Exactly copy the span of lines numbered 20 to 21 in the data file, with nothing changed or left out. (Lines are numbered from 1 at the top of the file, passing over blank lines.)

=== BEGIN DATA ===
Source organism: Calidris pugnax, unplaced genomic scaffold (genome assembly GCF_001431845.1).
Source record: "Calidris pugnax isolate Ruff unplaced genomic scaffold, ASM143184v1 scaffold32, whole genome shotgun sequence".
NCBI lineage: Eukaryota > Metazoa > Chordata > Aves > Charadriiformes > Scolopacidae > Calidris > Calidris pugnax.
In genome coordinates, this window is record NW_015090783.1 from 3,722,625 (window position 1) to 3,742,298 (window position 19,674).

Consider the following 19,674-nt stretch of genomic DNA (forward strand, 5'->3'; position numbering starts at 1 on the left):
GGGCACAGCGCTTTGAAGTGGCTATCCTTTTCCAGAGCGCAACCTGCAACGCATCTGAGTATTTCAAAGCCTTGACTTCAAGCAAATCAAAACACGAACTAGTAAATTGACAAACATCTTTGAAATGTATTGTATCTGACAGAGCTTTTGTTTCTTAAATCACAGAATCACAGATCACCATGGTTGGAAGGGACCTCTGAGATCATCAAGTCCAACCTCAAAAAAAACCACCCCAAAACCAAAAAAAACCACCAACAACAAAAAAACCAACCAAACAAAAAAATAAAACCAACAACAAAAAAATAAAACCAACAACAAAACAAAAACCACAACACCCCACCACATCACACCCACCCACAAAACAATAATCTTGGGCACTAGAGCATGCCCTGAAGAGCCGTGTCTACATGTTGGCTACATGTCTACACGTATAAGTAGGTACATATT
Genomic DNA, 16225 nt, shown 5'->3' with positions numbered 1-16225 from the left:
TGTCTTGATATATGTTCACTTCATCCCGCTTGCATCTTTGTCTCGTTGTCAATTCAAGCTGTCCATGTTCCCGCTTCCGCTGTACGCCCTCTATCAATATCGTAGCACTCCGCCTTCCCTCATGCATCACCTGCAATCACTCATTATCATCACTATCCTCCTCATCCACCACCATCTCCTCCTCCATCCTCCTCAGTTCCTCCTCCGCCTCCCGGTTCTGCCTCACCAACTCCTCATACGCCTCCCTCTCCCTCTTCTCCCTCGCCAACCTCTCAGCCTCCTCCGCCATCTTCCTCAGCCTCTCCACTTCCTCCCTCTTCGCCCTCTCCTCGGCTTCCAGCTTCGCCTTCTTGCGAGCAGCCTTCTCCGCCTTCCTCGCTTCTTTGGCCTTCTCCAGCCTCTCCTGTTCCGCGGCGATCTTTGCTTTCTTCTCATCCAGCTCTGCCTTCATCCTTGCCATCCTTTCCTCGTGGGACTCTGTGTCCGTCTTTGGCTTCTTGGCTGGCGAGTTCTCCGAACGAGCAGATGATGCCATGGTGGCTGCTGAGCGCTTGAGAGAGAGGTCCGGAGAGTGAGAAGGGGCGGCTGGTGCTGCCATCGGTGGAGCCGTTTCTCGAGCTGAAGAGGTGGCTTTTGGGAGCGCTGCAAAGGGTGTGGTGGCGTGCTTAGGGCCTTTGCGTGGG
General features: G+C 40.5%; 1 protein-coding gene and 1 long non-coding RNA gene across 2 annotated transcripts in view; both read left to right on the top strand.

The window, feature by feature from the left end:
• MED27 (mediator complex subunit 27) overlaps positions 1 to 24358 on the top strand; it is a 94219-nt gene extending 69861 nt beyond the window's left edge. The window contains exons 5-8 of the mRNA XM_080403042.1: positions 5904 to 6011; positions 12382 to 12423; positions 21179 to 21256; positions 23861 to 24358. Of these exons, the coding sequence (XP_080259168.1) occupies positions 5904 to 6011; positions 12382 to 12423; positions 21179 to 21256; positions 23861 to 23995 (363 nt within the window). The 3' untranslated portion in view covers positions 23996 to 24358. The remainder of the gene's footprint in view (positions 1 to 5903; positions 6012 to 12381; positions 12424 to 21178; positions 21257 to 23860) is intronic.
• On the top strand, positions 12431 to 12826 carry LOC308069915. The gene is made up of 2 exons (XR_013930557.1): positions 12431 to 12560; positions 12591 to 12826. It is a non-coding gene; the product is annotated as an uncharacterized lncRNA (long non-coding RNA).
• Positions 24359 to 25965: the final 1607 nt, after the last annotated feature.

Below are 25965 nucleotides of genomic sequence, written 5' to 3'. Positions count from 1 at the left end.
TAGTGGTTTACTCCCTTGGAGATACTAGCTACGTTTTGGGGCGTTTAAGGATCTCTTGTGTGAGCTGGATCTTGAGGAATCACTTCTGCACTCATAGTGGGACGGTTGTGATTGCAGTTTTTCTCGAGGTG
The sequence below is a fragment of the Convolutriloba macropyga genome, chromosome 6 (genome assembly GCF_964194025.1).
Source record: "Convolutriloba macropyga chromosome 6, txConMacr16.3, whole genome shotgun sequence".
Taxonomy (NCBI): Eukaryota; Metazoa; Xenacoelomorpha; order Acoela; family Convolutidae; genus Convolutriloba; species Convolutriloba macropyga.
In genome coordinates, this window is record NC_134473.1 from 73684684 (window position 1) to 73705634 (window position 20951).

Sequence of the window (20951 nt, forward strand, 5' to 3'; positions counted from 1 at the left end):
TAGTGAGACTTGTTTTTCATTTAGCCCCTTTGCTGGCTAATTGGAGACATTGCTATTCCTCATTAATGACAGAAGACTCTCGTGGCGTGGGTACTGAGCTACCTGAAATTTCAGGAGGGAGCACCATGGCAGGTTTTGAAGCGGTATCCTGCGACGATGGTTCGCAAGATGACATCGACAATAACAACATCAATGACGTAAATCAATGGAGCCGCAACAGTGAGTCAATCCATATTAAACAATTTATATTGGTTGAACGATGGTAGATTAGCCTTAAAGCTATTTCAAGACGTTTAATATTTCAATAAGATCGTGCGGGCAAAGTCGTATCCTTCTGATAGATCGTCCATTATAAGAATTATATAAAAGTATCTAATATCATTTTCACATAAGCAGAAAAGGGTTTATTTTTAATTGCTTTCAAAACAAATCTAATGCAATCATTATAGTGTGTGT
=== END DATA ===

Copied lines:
Sequence of the window (20951 nt, forward strand, 5' to 3'; positions counted from 1 at the left end):
TAGTGAGACTTGTTTTTCATTTAGCCCCTTTGCTGGCTAATTGGAGACATTGCTATTCCTCATTAATGACAGAAGACTCTCGTGGCGTGGGTACTGAGCTACCTGAAATTTCAGGAGGGAGCACCATGGCAGGTTTTGAAGCGGTATCCTGCGACGATGGTTCGCAAGATGACATCGACAATAACAACATCAATGACGTAAATCAATGGAGCCGCAACAGTGAGTCAATCCATATTAAACAATTTATATTGGTTGAACGATGGTAGATTAGCCTTAAAGCTATTTCAAGACGTTTAATATTTCAATAAGATCGTGCGGGCAAAGTCGTATCCTTCTGATAGATCGTCCATTATAAGAATTATATAAAAGTATCTAATATCATTTTCACATAAGCAGAAAAGGGTTTATTTTTAATTGCTTTCAAAACAAATCTAATGCAATCATTATAGTGTGTGT